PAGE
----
What Is DoD’s Mergers & Acquisition Policy Anyway?
By: Andrew Hunter
Frank Kendall’s comments after Lockheed Martin purchased Sikorsky that alluded to significant policy concerns with defense industry consolidation at the higher tiers of the supply chain set off alarm bells, not just at Lockheed Martin headquarters in Bethesda, but in defense industry C-suites around the country. Most notable was his reference to potential legislative changes that would add national security concerns to the matters considered during antitrust reviews. And while he indicated he didn’t have strong concerns with the Sikorsky deal itself, coming after years of little public discussion of the Department of Defense (DoD) view of industry consolidation, these comments appeared as a bolt from the blue. In reality, however, they have roots going back several years.
On February 9, 2011, then–Under Secretary of Defense Ash Carter gave a seminal speech on a new era for defense industry at the Cowen Investment Conference in New York. Coming early in what we now know to have been the second year of a major drawdown in defense contract spending, Carter correctly predicted that major changes were forthcoming in the defense industry but ones that would look very little like those following the famous Last Supper of 1993. And in fact, as CSIS analysis has shown, to date industry has not experienced consolidation anything like that of the 1990s. However, it is highly likely that some degree of industry consolidation is coming, making the question of just what mergers DoD might support and what it might oppose a matter of great interest.
The policy Carter announced that day in New York was understood to discourage further mergers of major defense primes but to be open to consolidation farther down the supply chain. While this initial reading was essentially true, it overlooked a more comprehensive policy articulated in the speech. Carter emphasized that the department would look at the health of industry in every sector and that it was concerned about industry health across all tiers of the supply chain. Kendall’s recent comments referred to this framework, citing concern about excessive consolidation that limits competition across industry sectors and concern that particularly large firms could gain enough market power to influence entire supply chains across multiple tiers. These concerns should be highly relevant in an antitrust review, making it less clear what a specific national security consideration would add. It is also important to remember that DoD has other tools to influence industry behavior, as the Navy demonstrated when it requested modifications in Northrop Grumman’s successful spin-off of Huntington Ingalls Industries.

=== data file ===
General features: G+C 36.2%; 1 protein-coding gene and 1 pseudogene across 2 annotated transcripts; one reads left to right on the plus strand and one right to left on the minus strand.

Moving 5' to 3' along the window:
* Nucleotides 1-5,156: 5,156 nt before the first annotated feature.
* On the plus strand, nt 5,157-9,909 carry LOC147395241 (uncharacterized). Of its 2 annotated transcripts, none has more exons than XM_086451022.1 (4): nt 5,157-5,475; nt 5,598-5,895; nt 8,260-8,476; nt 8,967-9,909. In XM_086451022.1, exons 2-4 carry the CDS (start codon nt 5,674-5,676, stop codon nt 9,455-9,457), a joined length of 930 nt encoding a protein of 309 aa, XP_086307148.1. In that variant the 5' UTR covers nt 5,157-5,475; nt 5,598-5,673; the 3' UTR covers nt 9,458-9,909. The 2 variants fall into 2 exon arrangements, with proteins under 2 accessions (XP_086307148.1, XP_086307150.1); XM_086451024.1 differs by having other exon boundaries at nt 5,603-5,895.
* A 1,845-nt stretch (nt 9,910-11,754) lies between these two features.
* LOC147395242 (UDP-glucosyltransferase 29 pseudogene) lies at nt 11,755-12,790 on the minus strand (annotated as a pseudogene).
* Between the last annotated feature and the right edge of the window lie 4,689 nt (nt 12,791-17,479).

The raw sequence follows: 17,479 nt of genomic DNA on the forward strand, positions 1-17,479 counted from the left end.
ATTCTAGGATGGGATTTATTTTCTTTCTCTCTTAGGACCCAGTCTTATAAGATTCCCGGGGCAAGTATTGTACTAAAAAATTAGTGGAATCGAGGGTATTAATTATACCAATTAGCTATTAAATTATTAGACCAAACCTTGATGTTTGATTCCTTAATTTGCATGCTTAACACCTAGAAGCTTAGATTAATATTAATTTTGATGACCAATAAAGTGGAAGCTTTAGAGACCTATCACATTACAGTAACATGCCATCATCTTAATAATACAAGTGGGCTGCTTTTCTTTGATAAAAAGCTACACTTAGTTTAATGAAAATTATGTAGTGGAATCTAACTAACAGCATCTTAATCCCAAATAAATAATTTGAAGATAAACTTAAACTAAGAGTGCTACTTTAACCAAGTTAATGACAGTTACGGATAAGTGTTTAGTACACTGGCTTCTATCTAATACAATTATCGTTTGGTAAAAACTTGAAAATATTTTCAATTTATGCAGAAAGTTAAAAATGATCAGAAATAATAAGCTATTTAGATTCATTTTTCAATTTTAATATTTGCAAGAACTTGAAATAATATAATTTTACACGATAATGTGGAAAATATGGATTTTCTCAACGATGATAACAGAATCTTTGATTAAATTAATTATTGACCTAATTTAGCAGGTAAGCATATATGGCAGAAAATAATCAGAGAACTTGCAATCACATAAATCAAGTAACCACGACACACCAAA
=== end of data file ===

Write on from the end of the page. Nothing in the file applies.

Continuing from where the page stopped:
What is missing today is perhaps the key aspect of Carter’s Cowen speech: his call for dialogue between DoD and industry. Such a dialogue would allow DoD’s policy concerns to be articulated in a nuanced way and be shaped by industry feedback. While industry was focused in recent years on internal cost cutting and divestments, this dialogue has been largely deferred. The time to begin it in earnest is now.